Petitioner Karmen, the writer of an extensive body of successful commercial jingles, has been a member of ASCAP since 1972. When Karmen joined ASCAP, the weighting formula awarded 1% of a use credit for each performance of a jingle. *fn1" In 1981, after extensive lobbying by jingle writers for a higher value, ASCAP's Board of Directors proposed an increase in the value from 1% to 3%. The government approved the increase. Karmen was not satisfied with the Board's action and filed a protest in accordance with the procedure mandated by the 1960 Order and set forth in ASCAP's Articles of Association. See 1960 Order, at § V(D), attached as Exhibit B to Affidavit of Jean H. McMahon, dated June 16, 1995; ASCAP Articles of Association, art. XIV, at § 4, attached as Exhibit C to McMahon Aff. Karmen's complaint was first heard by ASCAP's Board of Review ("Board"). After a lengthy proceeding, the Board denied petitioner's request to replace the 3% rule with one giving a greater weight to jingles. Karmen thereafter exercised his right to appeal the Board's decision to a panel of the American Arbitration Association ("Panel"), which affirmed the decision of the Board.

 In September 1991, after holding several meetings to discuss this issue, the Board reinstated the 3% rule and made certain other changes to the weighting formula. ASCAP estimated that the changes would have the effect of increasing the amount of credits awarded to jingle performances by about 16%.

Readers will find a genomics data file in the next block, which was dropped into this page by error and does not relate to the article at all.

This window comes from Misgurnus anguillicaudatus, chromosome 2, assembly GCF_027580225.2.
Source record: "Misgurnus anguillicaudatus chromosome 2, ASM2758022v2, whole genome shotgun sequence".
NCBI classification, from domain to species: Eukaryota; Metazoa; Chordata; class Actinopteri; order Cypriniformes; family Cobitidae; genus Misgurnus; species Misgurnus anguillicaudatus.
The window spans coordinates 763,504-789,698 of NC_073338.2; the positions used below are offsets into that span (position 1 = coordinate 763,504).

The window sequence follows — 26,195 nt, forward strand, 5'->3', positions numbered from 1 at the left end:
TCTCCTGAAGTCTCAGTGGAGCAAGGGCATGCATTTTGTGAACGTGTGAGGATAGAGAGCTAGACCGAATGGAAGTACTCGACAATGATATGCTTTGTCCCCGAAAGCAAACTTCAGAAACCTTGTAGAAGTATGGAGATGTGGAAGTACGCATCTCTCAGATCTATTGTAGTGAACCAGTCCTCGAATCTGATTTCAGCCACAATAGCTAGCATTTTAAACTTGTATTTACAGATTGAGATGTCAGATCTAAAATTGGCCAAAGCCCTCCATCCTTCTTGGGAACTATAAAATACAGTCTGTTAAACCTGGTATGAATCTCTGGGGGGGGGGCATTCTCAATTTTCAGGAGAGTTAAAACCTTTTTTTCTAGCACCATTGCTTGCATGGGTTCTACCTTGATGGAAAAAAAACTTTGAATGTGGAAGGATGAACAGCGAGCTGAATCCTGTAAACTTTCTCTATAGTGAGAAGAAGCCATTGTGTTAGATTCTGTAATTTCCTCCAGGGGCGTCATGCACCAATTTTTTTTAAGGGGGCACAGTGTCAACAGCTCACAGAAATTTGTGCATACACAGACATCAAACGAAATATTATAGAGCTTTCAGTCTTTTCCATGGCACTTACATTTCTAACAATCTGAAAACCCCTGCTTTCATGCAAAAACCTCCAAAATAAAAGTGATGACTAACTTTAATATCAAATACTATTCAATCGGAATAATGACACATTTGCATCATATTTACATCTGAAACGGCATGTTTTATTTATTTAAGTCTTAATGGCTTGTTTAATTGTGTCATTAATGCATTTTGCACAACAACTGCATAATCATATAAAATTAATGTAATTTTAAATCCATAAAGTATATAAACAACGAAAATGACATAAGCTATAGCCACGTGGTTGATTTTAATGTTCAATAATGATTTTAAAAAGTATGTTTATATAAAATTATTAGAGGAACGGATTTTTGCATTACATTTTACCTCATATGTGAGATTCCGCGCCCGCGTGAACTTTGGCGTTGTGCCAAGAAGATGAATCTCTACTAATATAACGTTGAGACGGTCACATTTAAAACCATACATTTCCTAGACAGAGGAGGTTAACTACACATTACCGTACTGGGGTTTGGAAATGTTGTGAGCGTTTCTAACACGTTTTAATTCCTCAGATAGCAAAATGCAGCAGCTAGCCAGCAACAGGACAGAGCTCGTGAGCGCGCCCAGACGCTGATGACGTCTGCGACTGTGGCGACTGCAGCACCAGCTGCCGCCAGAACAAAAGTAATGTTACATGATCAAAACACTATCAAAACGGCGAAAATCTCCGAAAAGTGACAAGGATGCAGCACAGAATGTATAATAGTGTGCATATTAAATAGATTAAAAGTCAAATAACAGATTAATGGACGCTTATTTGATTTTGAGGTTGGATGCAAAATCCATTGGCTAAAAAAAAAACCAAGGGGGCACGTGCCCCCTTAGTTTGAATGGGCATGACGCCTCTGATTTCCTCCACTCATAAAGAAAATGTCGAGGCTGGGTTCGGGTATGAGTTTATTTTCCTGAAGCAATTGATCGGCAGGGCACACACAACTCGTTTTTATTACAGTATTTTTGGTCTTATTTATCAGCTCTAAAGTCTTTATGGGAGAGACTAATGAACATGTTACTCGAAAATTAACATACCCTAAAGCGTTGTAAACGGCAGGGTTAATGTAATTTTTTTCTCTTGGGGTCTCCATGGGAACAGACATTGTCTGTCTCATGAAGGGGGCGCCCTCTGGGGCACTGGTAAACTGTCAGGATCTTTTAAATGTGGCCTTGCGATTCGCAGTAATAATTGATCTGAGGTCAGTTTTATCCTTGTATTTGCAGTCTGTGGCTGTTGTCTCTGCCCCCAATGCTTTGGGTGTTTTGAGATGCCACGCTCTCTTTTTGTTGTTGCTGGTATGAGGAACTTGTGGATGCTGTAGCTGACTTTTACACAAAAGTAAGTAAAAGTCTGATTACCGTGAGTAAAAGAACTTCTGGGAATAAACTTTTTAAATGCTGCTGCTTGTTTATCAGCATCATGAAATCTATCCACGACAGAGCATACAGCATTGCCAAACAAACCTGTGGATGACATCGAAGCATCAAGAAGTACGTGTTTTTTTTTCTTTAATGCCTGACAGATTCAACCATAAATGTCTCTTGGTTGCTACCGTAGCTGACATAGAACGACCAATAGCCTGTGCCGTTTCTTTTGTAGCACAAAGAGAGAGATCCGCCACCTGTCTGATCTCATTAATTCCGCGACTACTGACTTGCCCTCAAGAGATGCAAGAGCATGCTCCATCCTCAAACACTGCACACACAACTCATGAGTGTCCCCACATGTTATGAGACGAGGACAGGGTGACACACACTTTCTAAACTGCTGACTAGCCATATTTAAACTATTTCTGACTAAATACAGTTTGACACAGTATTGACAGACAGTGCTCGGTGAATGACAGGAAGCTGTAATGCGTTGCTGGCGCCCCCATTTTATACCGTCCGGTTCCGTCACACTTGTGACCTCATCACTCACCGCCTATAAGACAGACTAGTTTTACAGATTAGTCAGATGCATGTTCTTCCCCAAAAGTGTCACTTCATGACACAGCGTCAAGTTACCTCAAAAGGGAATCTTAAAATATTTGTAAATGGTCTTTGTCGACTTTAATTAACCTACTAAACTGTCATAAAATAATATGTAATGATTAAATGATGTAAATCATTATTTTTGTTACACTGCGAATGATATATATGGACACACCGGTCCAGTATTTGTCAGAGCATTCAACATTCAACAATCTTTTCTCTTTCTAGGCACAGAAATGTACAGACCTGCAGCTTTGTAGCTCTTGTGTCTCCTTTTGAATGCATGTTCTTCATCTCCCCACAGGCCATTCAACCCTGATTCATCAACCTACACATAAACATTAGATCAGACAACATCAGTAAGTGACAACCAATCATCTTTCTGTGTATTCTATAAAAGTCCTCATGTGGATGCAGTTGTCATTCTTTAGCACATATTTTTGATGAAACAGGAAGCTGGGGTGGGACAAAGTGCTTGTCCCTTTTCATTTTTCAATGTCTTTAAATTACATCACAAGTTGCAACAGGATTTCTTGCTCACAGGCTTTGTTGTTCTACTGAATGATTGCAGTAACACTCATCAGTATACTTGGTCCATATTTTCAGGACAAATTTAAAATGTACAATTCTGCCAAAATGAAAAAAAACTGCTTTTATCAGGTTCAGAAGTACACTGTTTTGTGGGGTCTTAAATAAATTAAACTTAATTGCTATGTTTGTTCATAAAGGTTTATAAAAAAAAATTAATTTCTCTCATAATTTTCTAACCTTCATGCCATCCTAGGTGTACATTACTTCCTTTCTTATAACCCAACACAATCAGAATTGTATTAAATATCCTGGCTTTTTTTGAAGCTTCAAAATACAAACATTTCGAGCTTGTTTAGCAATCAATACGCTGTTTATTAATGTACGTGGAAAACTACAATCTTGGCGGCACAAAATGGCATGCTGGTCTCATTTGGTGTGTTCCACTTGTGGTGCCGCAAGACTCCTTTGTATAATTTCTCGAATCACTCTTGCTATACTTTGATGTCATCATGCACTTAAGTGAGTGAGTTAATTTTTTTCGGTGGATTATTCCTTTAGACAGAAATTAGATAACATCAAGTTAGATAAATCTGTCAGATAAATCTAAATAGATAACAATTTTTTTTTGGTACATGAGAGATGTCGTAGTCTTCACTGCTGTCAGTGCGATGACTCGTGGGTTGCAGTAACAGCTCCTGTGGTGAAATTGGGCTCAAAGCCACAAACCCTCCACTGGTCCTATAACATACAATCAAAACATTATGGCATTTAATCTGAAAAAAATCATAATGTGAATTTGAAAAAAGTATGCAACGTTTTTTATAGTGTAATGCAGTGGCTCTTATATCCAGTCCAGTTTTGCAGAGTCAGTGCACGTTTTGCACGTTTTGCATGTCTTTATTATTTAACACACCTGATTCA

Karmen again applied to this Court to vacate the Panel's decision, claiming that the decision was not final because the Panel failed to establish a new weight or to direct ASCAP's Board to do so. In addition, petitioner requested this court to determine the weight that ASCAP should accord to jingle performances. We denied petitioner's application on June 26, 1992. We held that the Panel's decision was final because it exhausted the Panel's mandate and that petitioner lacked standing to invoke the power of this court to set the weight for jingle performances. See United States v. ASCAP/Application of Steve Karmen, 1992 WL 167383 (S.D.N.Y. June 26, 1992). Karmen then moved to vacate that order on the ground that this court lacked subject matter jurisdiction to hear the claims that petitioner himself had raised before the court. On September 7, 1993, we denied petitioner's motion. We held that we had subject matter jurisdiction over petitioner's application by virtue of our ongoing responsibility under Section XVII of the Consent Decree for construing and enforcing the Consent Decree, as amended by the 1960 Order. See United States v. ASCAP/Application of Steve Karmen, 832 F. Supp. 82 (S.D.N.Y. 1993). On August 22, 1994, the Second Circuit affirmed our decisions on both motions. See United States v. ASCAP/Application of Steve Karmen, 32 F.3d 727 (2d Cir. 1994).